PoliticsNC has offered several takes on the elections last night. Below is mine.
Last night confirmed my belief that Democrats are really bad at politics. Not only did they lose the governor’s race in Virginia, they are barely hanging onto the governor’s race in New Jersey. They ran under the weight of a monstrosity called “the reconciliation bill.” The McAuliffe campaign tried to turn a yuppie hedge funder who looked and sounded like he came straight from the suburbs into Donald Trump. Nobody knows what Democrats stand for and they don’t believe all Republicans are Trump.
In Virginia, two things stand out. Democrats are continuing to lose rural areas by even greater numbers and the GOP can still win in the suburbs. The white working class so many Democrats want to stop talking about are still one of the largest blocks of voters and the party is losing them by increasingly larger margins. The suburban voters bought into a message of change, not the racial division that social media warriors want us to believe.
This morning, I watched some of Youngkin’s ads. They aren’t primarily about Critical Race Theory or any racial divide. They are about standing up to the establishment. One reminded me of Reagan’s Morning in America ad, talking about a new day for Virginia. Another could have been a Joe Biden ad, with Youngkin talking about persevering after his father lost his job. They are about hope and change.
Sure, Youngkin used Critical Race Theory and the masks-in-schools debate to drive up the base, but he made inroads into suburban voters with a message that was more hopeful and talked about raising teacher pay. One ad had a woman who says she voted for Hillary and Biden, but didn’t trust McAuliffe to deliver on education. Another blasted McAuliffe for his gaffe saying parents shouldn’t be telling what schools what to teach, pitting parents against government bureaucrats. Democrats losing on education is devastating, especially in state races.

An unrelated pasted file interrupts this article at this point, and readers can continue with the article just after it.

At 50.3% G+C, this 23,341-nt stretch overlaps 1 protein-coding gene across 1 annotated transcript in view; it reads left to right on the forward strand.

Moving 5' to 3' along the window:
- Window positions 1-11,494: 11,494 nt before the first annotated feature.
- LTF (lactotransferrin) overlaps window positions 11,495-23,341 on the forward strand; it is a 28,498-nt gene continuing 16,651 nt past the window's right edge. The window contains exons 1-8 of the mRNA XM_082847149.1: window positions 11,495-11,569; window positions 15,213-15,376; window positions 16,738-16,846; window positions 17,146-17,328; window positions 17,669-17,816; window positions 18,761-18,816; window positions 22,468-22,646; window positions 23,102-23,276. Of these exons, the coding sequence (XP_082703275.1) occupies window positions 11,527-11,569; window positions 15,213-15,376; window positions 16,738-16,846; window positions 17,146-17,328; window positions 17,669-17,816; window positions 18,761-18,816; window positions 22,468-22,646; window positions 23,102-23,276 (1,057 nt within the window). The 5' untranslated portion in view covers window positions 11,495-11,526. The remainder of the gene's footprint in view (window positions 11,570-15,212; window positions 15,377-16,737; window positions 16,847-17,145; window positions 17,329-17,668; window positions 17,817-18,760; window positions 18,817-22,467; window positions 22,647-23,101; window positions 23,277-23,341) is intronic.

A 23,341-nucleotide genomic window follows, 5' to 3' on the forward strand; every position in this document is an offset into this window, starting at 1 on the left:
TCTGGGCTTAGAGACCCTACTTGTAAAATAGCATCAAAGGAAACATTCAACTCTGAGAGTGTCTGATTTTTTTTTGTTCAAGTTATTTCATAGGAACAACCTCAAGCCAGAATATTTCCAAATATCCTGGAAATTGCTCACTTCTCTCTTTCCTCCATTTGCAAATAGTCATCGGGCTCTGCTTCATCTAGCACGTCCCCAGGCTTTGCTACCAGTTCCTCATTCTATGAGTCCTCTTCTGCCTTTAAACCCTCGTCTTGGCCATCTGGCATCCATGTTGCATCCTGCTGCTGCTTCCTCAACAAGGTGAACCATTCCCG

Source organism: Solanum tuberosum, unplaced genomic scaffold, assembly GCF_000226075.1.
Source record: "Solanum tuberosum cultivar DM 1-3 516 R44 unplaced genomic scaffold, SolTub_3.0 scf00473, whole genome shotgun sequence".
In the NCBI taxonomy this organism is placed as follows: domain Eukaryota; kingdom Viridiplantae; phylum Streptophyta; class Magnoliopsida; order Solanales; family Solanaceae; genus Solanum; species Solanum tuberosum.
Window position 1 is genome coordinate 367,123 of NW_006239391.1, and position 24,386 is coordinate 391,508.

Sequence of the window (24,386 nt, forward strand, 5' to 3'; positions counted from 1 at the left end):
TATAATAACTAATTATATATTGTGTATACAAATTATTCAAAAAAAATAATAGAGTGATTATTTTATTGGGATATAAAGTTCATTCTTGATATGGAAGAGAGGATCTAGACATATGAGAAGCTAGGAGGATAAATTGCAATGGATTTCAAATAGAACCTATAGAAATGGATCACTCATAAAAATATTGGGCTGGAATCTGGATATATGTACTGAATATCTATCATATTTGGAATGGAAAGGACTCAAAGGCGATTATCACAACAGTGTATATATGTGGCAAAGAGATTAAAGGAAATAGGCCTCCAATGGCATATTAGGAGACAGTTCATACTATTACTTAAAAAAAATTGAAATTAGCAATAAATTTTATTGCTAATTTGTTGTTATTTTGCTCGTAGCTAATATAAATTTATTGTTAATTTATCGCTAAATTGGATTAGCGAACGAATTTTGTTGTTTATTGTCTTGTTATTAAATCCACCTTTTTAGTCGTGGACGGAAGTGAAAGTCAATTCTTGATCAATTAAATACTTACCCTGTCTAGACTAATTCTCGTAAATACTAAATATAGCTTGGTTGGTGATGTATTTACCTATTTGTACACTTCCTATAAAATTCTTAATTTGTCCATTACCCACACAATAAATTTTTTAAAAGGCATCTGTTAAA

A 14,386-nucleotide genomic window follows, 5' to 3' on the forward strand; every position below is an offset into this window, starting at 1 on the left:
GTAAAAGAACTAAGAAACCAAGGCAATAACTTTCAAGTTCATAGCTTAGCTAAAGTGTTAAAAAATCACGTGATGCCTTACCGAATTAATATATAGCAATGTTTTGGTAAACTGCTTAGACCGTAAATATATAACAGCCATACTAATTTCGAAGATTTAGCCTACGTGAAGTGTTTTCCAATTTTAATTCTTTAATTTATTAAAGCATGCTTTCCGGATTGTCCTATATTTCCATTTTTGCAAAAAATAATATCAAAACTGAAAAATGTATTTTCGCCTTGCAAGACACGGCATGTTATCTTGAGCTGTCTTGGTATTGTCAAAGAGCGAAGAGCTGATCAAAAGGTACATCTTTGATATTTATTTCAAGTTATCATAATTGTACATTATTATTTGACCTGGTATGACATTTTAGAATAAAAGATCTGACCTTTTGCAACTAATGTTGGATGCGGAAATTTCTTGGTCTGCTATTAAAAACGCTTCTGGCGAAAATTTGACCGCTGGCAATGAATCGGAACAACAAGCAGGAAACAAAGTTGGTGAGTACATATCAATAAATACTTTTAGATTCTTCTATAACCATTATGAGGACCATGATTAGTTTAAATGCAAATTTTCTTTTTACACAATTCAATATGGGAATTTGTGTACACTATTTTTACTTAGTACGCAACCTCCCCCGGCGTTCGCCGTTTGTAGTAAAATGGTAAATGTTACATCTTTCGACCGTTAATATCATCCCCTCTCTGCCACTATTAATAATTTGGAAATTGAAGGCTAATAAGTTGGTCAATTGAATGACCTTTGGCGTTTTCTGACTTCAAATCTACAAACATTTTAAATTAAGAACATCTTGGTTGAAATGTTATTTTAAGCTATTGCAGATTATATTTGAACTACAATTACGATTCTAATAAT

To be fair, the political environment is terrible for Democrats but that’s partly their own making, too. Their agenda in Congress is too ambitious for their narrow majorities. What if Democrats had passed a bipartisan infrastructure bill and a more modest social spending bill while making Republicans vote against popular measures like reducing prescription drug prices and paid family leave? And how have Democrats let the attack on the Capitol take such a back seat in their messaging? The issue is about law and order and accountability, not just Trump’s culpability.
At the end of the day, Democrats need to learn how to talk to voters about the things that matter to them most. Youngkin’s message was about providing better jobs, better schools, and a new start after the pandemic. McAuliffe’s message was that Youngkin is another Donald Trump and he’s not. While voters don’t like Donald Trump, they also don’t want to hear about him. They solved that problem last year. McAuliffe relitigated the last campaign, while Youngkin is trying to move past the last five years.